Gov. Mark Dayton isn’t having any of this anti-Syrian-refugee rhetoric. The Pioneer Press’ David Montgomery reports on a press conference the governor gave Tuesday morning: “ ‘I want to protect the people of Minnesota every bit as much as those governors want to protect the people of their states,’ the governor said Tuesday morning. ‘But to stand up there with swagger and say, “I’m going to prevent the wrong people from entering my state” to me is just ludicrous.’ … ‘These are people who have children in their arms, they’re not terrorists, they’re fleeing terrorists in their respective countries like Syria. They’re not a threat to anyone,’ Dayton said. … Trying to keep Syrian refugees out of particular states, Dayton said, is ‘so unfeasible it’s laughable, except it’s not funny.’

For all its hippy-dippy reputation, it’s pretty surprising the Wedge isn’t already a union shop. But in any case, it soon will be, according to MPR’s Jon Collins: “Union organizers say that workers at the Wedge Community Co-op in Minneapolis voted to form a union on Monday. The successful unionization drive is a first for a co-op grocery in the Twin Cities, which has more cooperative groceries than any other urban area in the United States. …Monday’s vote for the union was 76-31, according to United Food and Commercial Workers Local 1189 organizing director Abraham Wangnoo. About 136 workers at the grocery store on Lyndale Avenue were eligible to vote.”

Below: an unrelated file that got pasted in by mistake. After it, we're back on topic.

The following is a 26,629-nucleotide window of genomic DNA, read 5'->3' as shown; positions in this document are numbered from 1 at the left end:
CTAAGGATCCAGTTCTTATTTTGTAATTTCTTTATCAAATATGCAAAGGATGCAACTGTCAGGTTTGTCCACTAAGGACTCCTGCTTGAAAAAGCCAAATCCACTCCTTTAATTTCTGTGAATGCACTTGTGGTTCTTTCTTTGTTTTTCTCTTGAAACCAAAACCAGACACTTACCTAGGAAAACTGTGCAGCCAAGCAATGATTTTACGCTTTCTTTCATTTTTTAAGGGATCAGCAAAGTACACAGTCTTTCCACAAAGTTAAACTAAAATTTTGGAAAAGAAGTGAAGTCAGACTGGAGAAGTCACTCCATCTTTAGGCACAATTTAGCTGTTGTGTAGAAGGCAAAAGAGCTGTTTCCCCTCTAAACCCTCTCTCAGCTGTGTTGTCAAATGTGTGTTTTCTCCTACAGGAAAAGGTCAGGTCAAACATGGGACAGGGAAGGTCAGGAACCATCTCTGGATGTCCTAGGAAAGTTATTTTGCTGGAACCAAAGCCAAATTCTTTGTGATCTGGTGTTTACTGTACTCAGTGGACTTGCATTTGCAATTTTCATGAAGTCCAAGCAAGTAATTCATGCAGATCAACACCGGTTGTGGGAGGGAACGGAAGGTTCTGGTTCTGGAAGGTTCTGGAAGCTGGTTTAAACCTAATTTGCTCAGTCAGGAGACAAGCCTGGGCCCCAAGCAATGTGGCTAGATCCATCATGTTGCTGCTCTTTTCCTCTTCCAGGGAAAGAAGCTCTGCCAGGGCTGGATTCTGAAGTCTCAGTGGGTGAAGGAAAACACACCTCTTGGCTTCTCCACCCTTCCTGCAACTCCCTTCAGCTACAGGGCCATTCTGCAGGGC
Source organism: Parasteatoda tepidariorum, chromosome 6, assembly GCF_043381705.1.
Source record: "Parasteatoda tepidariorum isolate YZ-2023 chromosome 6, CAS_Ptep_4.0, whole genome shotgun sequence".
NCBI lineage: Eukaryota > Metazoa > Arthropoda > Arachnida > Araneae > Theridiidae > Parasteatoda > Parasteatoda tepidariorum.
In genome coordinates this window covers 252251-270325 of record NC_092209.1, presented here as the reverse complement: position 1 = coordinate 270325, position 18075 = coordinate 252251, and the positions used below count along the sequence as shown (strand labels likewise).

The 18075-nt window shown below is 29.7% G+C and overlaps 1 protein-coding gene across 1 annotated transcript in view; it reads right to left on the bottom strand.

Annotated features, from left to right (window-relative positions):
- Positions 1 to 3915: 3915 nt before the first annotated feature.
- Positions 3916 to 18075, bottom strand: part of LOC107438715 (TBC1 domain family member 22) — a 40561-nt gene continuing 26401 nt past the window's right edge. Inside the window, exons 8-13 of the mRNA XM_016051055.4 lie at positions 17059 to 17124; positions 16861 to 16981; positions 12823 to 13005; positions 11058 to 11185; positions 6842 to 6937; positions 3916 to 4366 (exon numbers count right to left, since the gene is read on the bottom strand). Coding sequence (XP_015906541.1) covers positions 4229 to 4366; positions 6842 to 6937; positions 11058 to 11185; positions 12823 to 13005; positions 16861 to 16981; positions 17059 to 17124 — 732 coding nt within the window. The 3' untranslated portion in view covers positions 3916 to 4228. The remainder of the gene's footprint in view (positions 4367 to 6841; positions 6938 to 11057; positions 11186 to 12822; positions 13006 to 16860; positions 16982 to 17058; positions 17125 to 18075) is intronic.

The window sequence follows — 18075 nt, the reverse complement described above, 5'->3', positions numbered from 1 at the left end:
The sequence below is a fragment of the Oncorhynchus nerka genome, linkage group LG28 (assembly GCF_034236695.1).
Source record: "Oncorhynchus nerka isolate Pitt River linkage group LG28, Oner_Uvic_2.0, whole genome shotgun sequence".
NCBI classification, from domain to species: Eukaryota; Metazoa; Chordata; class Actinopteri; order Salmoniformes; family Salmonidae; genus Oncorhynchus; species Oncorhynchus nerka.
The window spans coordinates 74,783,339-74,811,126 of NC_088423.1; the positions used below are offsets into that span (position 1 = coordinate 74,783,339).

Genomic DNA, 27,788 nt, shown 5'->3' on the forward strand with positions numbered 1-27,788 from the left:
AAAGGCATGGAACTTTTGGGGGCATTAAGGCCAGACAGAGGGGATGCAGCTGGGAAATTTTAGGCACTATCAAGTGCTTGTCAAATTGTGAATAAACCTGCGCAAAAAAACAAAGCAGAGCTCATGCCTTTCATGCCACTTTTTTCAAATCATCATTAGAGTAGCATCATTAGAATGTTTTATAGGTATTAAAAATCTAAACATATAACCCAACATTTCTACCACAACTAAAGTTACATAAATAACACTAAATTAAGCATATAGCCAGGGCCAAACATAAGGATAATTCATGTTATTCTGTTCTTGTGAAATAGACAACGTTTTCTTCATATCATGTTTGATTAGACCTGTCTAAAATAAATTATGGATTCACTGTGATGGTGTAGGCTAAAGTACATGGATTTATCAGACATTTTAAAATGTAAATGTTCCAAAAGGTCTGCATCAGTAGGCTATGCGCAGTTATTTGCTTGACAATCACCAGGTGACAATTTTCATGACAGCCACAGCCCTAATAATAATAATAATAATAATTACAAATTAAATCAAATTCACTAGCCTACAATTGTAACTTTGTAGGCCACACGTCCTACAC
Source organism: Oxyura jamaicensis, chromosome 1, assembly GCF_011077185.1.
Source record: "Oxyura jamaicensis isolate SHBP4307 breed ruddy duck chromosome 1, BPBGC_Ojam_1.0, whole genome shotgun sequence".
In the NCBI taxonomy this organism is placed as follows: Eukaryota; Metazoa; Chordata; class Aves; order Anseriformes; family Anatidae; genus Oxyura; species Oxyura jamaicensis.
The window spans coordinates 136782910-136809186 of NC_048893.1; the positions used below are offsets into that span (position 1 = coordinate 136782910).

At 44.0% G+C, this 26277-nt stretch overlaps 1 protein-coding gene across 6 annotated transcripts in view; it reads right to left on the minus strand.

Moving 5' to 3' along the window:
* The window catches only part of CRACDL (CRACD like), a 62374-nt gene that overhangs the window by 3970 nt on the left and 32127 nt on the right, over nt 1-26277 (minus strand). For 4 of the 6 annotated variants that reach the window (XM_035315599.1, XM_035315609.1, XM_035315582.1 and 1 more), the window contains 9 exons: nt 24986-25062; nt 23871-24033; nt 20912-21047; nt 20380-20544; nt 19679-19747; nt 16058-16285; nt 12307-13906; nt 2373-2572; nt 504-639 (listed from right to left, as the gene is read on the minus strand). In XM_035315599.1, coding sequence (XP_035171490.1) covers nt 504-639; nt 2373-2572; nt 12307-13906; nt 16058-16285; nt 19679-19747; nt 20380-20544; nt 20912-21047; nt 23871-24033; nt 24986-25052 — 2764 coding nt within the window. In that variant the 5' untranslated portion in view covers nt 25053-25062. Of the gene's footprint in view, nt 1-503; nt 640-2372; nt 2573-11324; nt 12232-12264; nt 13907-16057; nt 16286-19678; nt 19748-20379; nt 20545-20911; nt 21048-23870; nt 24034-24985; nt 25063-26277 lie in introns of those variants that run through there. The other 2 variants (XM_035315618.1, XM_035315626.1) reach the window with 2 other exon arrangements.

Do you ever get the impression that maybe mining is not a stable industry on which to base a regional economy? The Duluth News Tribune’s John Myers reports on yet another mine idling: “Cliffs Natural Resources Inc. announced this morning that it will close its Northshore Mining operations in Silver Bay and Babbitt due to the continuing oversupply of iron ore in the U.S. and global markets. … The move will put most of Northshore’s 540 workers out of a job by Dec. 1 through at least the first quarter of 2016, although no firm date is set for re-opening.”

In other news…

Mayo Clinic employees in Albert Lea picketing contract negotiations. [Rochester Post-Bulletin]

Dateline, Rochester: a turkey is wandering around town. Northeast Minneapolis Turkeys reportedly not impressed. [Rochester Post Bulletin]